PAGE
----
Why we need a law to free CBI from government's grip

GP Joshi
GP JoshiJul 11, 2017 | 11:06

Why we need a law to free CBI from government's grip

Two recent raids by the CBI on the properties of prominent politicians have received wide publicity. In one case, the CBI raided 14 residential premises owned by former Union finance minister P Chidambaram and his son Karti Chidambaram. In the other case, the raids were conducted on the properties of Lalu Prasad and his family members.

Action taken by the CBI elicited similar sharp reactions from the affected parties and their supporters. It was done to silence the voices that were critical of the government and it was motivated by political considerations. Chidambaram said: "The government’s aim is to silence my voice and stop me from writing..."


Lalu Prasad said that the entire exercise was a political vendetta aimed at intimidating and preventing him from organising the opposition parties against the BJP. Many political parties have supported Prasad's assertion.

The law itself leaves scope for the guilty to escape unharmed by supplying provisions that lend them impunity and can always be manipulated. Photo: Reuters

Politicians accused in criminal cases often come out with another reaction. “Let the law take its own course” they fearlessly and condescendingly proclaim from the rooftops.

They say so because they know that the law, in many cases, fails to take its proper course, primarily due to three reasons. Firstly, the justice system is cumbersome, dilatory and deeply flawed. Secondly, anti-corruption agencies do not function effectively, particularly against the rich and the politically influential. Thirdly, the law itself leaves scope for the guilty to escape unharmed by supplying provisions that lend them impunity and can always be manipulated.

Every time the CBI has acted against a prominent politician from the opposition, it has invariably been followed by a chorus of noises against the government. The idea is not so much to attack the CBI as to declare the government as the guilty party, thereby simultaneously proclaiming oneself the innocent victim of vendetta politics. This happened in the UPA days and it is happening now. The question is, why has this type of response become a standard practice, and how does it impact the image of the premier investigating agency of the country?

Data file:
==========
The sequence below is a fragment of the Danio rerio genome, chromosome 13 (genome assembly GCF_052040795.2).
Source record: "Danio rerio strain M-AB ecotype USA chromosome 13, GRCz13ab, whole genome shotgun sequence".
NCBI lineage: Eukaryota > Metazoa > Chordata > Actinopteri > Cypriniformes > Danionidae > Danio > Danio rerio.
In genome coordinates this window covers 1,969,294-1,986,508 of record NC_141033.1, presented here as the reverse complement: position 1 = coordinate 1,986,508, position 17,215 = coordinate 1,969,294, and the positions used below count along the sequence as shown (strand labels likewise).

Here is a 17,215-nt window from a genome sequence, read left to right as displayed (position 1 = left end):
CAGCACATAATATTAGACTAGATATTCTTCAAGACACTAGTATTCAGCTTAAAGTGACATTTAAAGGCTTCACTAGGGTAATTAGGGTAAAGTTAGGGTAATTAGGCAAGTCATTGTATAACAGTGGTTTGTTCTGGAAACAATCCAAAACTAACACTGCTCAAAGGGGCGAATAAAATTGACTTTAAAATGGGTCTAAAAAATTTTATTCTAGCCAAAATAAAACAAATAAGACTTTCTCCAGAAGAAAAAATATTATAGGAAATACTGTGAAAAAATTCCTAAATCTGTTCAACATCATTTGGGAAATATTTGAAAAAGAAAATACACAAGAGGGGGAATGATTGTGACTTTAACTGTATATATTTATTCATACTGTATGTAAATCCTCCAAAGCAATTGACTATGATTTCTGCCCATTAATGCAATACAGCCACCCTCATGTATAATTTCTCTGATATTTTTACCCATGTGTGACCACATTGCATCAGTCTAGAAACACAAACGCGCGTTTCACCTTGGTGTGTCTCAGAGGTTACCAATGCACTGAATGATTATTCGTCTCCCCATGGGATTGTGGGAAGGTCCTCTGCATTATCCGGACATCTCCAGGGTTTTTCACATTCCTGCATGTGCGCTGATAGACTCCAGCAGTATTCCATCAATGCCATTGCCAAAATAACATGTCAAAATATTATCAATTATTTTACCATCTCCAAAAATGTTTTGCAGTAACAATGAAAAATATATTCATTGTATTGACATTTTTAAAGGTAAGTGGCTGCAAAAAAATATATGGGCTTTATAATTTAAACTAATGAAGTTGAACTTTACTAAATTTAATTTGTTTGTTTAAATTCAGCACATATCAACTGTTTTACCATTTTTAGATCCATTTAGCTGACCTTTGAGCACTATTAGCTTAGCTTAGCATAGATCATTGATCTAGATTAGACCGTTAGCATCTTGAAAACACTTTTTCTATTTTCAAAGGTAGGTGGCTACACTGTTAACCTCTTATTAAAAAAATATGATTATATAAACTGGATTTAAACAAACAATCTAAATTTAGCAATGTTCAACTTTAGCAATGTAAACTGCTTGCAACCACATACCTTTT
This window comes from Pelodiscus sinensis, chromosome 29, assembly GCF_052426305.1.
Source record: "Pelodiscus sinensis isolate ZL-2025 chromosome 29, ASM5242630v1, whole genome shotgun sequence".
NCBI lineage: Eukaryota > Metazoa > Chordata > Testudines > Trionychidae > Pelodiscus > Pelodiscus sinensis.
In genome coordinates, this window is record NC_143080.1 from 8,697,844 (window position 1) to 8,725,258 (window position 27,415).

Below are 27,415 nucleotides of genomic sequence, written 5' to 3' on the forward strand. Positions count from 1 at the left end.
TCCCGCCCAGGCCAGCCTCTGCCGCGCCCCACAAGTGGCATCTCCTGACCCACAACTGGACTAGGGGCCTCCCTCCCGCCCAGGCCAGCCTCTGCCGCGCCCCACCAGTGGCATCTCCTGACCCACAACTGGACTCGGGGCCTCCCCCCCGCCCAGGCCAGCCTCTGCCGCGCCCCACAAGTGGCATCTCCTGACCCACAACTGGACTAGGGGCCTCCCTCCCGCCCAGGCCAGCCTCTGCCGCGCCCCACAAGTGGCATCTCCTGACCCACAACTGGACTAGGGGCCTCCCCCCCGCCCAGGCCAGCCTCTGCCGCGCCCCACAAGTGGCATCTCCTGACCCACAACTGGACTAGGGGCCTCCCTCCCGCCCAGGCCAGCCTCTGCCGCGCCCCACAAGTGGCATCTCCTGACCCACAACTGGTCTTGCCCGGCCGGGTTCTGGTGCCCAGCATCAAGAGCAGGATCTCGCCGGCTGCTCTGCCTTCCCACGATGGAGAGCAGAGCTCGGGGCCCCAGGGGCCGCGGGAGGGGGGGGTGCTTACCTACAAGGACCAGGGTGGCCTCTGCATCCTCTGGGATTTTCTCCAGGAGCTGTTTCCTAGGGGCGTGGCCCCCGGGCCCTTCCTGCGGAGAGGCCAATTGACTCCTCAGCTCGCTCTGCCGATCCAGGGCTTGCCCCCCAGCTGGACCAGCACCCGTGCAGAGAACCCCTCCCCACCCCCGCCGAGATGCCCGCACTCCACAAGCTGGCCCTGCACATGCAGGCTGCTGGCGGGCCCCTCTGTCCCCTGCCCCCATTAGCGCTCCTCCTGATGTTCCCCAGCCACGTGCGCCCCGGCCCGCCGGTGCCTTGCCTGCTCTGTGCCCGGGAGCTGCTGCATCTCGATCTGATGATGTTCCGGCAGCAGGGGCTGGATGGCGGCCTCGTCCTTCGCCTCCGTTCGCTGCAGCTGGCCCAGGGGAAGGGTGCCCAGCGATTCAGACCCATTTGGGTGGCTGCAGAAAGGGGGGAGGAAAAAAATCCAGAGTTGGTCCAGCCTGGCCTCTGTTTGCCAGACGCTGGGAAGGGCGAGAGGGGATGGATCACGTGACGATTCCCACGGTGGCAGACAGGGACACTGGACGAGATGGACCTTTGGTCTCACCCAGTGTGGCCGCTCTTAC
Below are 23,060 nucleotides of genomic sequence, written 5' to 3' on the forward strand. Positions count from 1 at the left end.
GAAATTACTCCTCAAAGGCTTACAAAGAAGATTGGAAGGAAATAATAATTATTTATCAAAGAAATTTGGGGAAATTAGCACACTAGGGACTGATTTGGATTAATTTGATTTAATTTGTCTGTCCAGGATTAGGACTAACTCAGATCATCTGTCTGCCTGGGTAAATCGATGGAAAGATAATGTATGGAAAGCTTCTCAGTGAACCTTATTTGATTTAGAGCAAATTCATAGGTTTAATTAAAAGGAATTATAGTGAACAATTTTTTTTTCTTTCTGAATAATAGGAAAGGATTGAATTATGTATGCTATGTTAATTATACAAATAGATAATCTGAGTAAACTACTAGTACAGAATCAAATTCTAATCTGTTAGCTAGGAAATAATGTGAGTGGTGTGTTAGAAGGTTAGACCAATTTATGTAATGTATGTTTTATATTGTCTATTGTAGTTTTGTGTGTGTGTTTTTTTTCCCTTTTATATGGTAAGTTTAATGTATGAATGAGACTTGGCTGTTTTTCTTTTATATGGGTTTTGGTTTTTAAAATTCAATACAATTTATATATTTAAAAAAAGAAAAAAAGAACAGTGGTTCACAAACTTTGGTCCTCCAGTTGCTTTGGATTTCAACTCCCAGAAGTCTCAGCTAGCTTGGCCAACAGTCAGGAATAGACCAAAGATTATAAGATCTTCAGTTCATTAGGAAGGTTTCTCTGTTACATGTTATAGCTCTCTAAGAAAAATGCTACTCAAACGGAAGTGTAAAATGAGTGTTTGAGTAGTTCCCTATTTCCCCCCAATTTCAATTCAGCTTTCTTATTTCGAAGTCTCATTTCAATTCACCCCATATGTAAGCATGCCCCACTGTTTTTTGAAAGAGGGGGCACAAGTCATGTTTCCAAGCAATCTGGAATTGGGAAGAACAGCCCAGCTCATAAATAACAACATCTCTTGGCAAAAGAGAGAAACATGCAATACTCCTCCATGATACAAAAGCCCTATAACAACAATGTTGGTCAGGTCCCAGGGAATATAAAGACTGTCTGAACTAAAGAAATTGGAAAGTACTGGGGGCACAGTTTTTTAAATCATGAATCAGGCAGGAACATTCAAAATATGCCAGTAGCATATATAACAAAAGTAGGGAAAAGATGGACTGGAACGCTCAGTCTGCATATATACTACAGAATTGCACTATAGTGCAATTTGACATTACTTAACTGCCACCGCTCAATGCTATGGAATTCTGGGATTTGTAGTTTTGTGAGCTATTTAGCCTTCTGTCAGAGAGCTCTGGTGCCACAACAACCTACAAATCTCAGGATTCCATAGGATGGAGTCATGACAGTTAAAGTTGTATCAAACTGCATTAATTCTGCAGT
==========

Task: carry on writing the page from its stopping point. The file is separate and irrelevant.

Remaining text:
No accused in a criminal case ordinarily admits to his or her involvement in the crime. They all claim to be innocent. Therefore, the public should treat such statements as the wild rants of distressed politicians, but it does not always work that way. Over a period of time, the CBI’s image has been dented, partly due to its own performance and due to the repeated, standard response that the investigating agency's action in such cases is motivated by political considerations.

Though the public does not hold the politicians in this country in high esteem, this type of criticism does plant a seed of doubt in the people's minds that the actions of the CBI against government’s opponents are not always straight and honest.

There is a perception that the CBI, like police forces in the country, is influenced in its work by the party in power. Crooked politicians take advantage of this public perception.

Even in cases where the action taken against them is perfectly legitimate and as per the law, they invariably pose as victims of political vendetta and witch-hunting.

It is easy and convenient to attack the CBI by calling it a handmaiden of the party in power. Becoming a victim of political revenge fetches them greater sympathy than other arguments.


Regrettably, the public perception about the CBI becoming highly politicised is supported by facts.

Chidambaram said: "The government’s aim is to silence my voice and stop me from writing..." Photo: PTI

In some cases against ruling party politicians, the CBI has shown either reluctance to take up the investigation or when forced to do so, adopted dilatory tactics. It has also shown uncharacteristic zeal in pursuing cases against politicians in the Opposition and has sometimes been brazen in shifting its stand depending on the accused’s equation with the party in power.

The CBI’s dealings with cases involving Mayawati and Mulayam Singh during UPA’s rule often invited scathing criticism from the Supreme Court on this ground.

The CBI is a central police organisation and it is the central government’s responsibility to make it professionally strong and impartial. Sadly, the Centre has not done much in this direction. On few occasions, the central government has, in fact, issued orders scuttling the powers of the CBI, making the security agency dependent on the government as it attempts to conduct its operations.

The CBI figures in the Union List of the Seventh Schedule of the Constitution of India.

Considering the importance that the framers of the Constitution had attached to the organisation, it is rather strange, indeed ironical, that its working is still governed by an outdated Act of Second World War vintage, called the Delhi Police Establishment Act, which was enacted in 1946 for a limited purpose.

If the CBI has to function as an impartial and effective organisation, certain measures are essential.

One of these is to enact a law that defines the status, functions and powers of the CBI and its relationship with the government, does not allow anyone to enjoy impunity and establishes effective institutional arrangements to insulate the organisation against illegitimate pressures and influences from outside.

The Supreme Court has, on occasion, made attempts to provide the CBI the insulation it requires, but unfortunately failed. Let the law do it now.

Last updated: July 11, 2017 | 11:06
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